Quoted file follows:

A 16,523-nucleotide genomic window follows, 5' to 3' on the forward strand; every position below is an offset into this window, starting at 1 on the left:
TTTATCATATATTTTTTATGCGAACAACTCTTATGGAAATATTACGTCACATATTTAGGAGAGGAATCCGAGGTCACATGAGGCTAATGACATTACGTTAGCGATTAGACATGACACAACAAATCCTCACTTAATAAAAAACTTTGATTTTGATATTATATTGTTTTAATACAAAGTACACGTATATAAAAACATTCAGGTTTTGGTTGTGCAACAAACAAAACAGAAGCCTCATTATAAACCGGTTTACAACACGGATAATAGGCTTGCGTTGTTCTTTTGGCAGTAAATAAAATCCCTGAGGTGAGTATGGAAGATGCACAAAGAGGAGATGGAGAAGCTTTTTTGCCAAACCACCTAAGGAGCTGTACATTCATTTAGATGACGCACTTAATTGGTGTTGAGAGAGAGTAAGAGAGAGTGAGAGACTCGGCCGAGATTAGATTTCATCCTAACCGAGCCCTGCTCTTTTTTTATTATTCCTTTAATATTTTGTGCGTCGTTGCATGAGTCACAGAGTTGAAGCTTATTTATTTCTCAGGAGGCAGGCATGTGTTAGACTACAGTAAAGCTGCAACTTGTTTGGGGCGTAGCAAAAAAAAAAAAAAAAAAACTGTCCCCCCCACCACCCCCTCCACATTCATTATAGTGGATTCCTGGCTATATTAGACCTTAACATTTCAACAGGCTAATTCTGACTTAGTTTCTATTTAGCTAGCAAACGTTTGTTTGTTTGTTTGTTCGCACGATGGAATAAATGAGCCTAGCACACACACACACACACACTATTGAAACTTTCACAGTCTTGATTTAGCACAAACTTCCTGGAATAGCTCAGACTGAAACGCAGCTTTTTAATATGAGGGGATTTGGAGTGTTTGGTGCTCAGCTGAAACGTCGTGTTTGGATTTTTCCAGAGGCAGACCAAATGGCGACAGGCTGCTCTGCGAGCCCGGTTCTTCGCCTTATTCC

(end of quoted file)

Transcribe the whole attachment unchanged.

A 16,523-nucleotide genomic window follows, 5' to 3' on the forward strand; every position below is an offset into this window, starting at 1 on the left:
TTTATCATATATTTTTTATGCGAACAACTCTTATGGAAATATTACGTCACATATTTAGGAGAGGAATCCGAGGTCACATGAGGCTAATGACATTACGTTAGCGATTAGACATGACACAACAAATCCTCACTTAATAAAAAACTTTGATTTTGATATTATATTGTTTTAATACAAAGTACACGTATATAAAAACATTCAGGTTTTGGTTGTGCAACAAACAAAACAGAAGCCTCATTATAAACCGGTTTACAACACGGATAATAGGCTTGCGTTGTTCTTTTGGCAGTAAATAAAATCCCTGAGGTGAGTATGGAAGATGCACAAAGAGGAGATGGAGAAGCTTTTTTGCCAAACCACCTAAGGAGCTGTACATTCATTTAGATGACGCACTTAATTGGTGTTGAGAGAGAGTAAGAGAGAGTGAGAGACTCGGCCGAGATTAGATTTCATCCTAACCGAGCCCTGCTCTTTTTTTATTATTCCTTTAATATTTTGTGCGTCGTTGCATGAGTCACAGAGTTGAAGCTTATTTATTTCTCAGGAGGCAGGCATGTGTTAGACTACAGTAAAGCTGCAACTTGTTTGGGGCGTAGCAAAAAAAAAAAAAAAAAAACTGTCCCCCCCACCACCCCCTCCACATTCATTATAGTGGATTCCTGGCTATATTAGACCTTAACATTTCAACAGGCTAATTCTGACTTAGTTTCTATTTAGCTAGCAAACGTTTGTTTGTTTGTTTGTTCGCACGATGGAATAAATGAGCCTAGCACACACACACACACACACTATTGAAACTTTCACAGTCTTGATTTAGCACAAACTTCCTGGAATAGCTCAGACTGAAACGCAGCTTTTTAATATGAGGGGATTTGGAGTGTTTGGTGCTCAGCTGAAACGTCGTGTTTGGATTTTTCCAGAGGCAGACCAAATGGCGACAGGCTGCTCTGCGAGCCCGGTTCTTCGCCTTATTCC